Shinzo Abe's killer started planning attack last fall - Plataforma Media

Shinzo Abe’s killer started planning attack last fall

Shinzo Abe’s suspected killer began planning the attack on the former Japanese prime minister last fall, according to information gathered by Japanese police, which also suggests the suspect meticulously prepared the operation.

Authorities believe the suspect decided to try to kill Abe after seeing a video message in September last year recorded by the former president for an organization affiliated with the Unification Church, which the alleged killer “hated”, according to details revealed by the authorities. Japanese media.

The detainee, Tetsuya Yamagami, confessed to police that he attacked Abe because of his alleged links to a religious organization that caused him family problems.

The Japanese branch of the Unification Church had already confirmed that Yamagami’s mother was a member of that group and declined to comment on the alleged donations that the woman had made to the organization and that would have led her to bankruptcy, according to the story told by the detainee.

Yamagami also told police that he initially intended to attack some leader of the religious organization, before branding Abe.

The suspect chose the rally that Shinzo Abe held last Friday, in the city of Nara (west) after thinking about testing the attack in another speech by the politician the day before, in an auditorium in another city and with restricted access.

Last Friday’s rally took place on the street, in front of a train station and with a security device made up of several agents, but without any physical separation between the politician and the citizens who wanted to hear him, something that is common in events of this type in Japan.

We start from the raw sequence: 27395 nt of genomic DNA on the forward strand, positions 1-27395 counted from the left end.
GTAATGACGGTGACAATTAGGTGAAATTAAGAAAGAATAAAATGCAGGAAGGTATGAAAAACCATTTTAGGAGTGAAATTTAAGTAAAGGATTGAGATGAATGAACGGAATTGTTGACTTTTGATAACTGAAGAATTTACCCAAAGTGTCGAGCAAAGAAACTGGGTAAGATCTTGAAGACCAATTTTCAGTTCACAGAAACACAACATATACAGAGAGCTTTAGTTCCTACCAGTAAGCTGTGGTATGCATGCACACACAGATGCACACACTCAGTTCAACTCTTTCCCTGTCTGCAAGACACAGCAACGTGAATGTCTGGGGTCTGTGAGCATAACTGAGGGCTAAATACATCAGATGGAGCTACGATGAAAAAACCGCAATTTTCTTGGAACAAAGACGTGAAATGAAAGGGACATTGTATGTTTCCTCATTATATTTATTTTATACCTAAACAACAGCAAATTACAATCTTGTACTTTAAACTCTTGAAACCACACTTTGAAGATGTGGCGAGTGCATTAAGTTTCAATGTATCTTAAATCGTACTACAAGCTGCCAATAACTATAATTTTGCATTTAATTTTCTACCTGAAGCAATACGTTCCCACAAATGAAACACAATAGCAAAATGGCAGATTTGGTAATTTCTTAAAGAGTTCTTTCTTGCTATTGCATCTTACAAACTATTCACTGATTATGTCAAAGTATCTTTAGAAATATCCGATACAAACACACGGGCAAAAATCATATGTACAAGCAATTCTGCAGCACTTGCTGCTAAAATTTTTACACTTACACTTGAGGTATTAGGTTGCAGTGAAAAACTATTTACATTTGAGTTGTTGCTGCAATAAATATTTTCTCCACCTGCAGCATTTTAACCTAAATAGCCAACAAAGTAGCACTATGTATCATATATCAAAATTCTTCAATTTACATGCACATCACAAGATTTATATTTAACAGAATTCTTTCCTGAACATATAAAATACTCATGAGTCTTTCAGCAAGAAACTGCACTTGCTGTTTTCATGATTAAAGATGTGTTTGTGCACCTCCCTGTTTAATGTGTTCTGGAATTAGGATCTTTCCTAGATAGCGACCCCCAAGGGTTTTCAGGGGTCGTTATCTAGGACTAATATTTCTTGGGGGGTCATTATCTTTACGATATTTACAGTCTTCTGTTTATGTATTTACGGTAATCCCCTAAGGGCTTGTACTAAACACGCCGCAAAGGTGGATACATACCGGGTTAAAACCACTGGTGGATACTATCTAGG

Yamagami arrived at the scene an hour and a half before the attack, according to footage captured by security cameras, apparently in search of an ideal position to carry out his plan.

With a weapon similar to a homemade shotgun, the attacker approached Abe from behind and fired a first shot at a distance of seven meters and a second time at five meters.

The murder weapon consisted of two metal tubes taped together and mounted on a wooden panel. It was capable of launching up to six projectiles with each shot, which gave it greater accuracy and lethality, according to the attacker himself.

Yamagami received training in firearms assembly and use when he worked for the Japan Maritime Self-Defense Forces (Army) between 2002 and 2005, and started making his own weapons about a year ago, inspired by videos he found online. .

According to him, he told the authorities, he bought the gunpowder used in the attack online.

The Government of Japan announced on Monday that it will posthumously award former Prime Minister Shinzo Abe the Order of the Chrysanthemum Necklace, the country’s highest award, thus recognizing the contribution of Abe, who was the first The longest-serving Japanese minister, with one term in 2006 and another between 2012 and 2020.

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